Guilty Pleasures

Guilty Pleasures
How I Learned to Stop Worrying and Love Superman 64

Steven Croop | 16 Dec 2008 13:00
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When I plucked Perfect Dark Zero from a friend's shelf not too long ago and made a joke about it, however, he demurred. Instead, we wound up waxing nostalgic about the original Perfect Dark and how much better Rare was before Microsoft bought them. This is the same friend I can always count on for an extended tongue-in-cheek discussion of our experiences in Star Wars Galaxies, so why were things different?

The same thing happened a day earlier when I found myself discussing the Matrix trilogy for the umpteenth time. We made some jabs at the second and third installments, but mostly we talked about how well the first one stood on its own and how we wished they'd simply stopped there. There was a much more powerful social mechanic at work - shared disappointment.

Any enjoyment we could have derived from Perfect Dark Zero's glitch-ridden unplayability was lost in comparison to its inability to live up to its predecessor. PDZ isn't even that bad of a game, according to Metacritic.com's rating of 81. Critics gave it "generally favorable reviews," but in almost every one of them there is a caveat about how it doesn't compare to the original. It speaks to the power of the highly social atmosphere surrounding our opinion of games that Perfect Dark Zero has a negative connotation in my mind, even though I've never even played it - my reaction to the game is based solely on the disappointment of others.

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The example of PDZ shows that the social aspect of a game that is so bad it's good goes beyond just sharing a joke with some friends at a game's expense - it also taps into popular opinion. In fact, the paradoxical popularity of a game that is so bad that it is good is almost entirely social - when a game is unplayable, all we often have to go on is the word of others.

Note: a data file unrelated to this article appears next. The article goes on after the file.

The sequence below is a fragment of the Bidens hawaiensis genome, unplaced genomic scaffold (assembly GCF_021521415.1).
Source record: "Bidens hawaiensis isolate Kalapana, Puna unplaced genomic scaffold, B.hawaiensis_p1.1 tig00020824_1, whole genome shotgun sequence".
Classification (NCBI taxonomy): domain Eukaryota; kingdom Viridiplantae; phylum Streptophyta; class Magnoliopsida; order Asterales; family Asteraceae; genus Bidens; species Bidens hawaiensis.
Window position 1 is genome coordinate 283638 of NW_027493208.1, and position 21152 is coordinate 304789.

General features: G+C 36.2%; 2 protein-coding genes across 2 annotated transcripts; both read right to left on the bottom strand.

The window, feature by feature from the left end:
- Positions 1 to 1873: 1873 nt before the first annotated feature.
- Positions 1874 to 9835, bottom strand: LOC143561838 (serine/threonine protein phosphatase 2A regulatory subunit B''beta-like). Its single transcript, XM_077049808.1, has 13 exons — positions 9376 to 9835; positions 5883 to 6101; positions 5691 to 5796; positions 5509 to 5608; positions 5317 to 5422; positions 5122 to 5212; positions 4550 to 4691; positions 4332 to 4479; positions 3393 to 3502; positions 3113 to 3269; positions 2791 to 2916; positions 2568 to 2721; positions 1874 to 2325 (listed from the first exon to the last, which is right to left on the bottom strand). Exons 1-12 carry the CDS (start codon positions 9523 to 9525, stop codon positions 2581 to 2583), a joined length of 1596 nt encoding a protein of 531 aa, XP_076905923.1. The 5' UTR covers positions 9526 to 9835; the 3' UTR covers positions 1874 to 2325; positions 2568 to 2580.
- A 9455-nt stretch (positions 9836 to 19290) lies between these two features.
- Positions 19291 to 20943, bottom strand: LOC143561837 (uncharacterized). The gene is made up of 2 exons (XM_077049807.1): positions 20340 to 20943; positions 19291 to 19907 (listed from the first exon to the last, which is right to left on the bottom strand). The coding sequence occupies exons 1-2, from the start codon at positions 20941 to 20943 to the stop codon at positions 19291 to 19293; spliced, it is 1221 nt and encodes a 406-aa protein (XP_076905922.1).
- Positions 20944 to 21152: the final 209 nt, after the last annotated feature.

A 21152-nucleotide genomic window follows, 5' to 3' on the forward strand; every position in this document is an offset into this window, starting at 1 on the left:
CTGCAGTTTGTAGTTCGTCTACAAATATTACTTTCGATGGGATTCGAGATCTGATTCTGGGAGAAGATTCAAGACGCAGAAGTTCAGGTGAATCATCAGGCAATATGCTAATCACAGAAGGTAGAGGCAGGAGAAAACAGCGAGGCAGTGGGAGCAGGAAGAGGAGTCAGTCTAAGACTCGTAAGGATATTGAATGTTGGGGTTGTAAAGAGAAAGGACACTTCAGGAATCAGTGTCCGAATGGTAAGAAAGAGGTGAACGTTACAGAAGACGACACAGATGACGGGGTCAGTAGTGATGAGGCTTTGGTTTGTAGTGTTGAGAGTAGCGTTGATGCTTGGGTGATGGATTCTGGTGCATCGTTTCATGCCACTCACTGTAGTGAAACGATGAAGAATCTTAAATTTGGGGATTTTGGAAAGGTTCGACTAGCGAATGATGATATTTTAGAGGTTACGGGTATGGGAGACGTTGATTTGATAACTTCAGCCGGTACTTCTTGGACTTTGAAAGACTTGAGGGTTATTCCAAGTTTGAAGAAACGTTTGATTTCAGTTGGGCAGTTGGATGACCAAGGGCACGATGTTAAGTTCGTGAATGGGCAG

We can see now how a game that is so bad that it is good can survive - through legend and sneering fandom - in an entertainment culture that is always demanding the most from their games. We need the best games - the contemporary champions of the medium - to show ourselves and everybody else what games can be, but we also need the games that are just "good" to pass the time in between the gems, average games to show us where the mean of gaming at large lies, mediocre games to see what we need to improve the most, bad games to show us what not to do and absolutely laughably atrocious games to add a bit of self-deprecating humor to the whole equation. Hilariously awful games are a necessary aspect of the gaming compendium, and we implicitly accept - maybe even appreciate - them, even if we don't really play them.

Steven Croop soul-searches far too much while writing articles for The Escapist. He has also attempted to start a bloggy-type thing over at Open Salon under the name Shmoo Mentality, which has too many unexpected ulterior meanings for his tastes.

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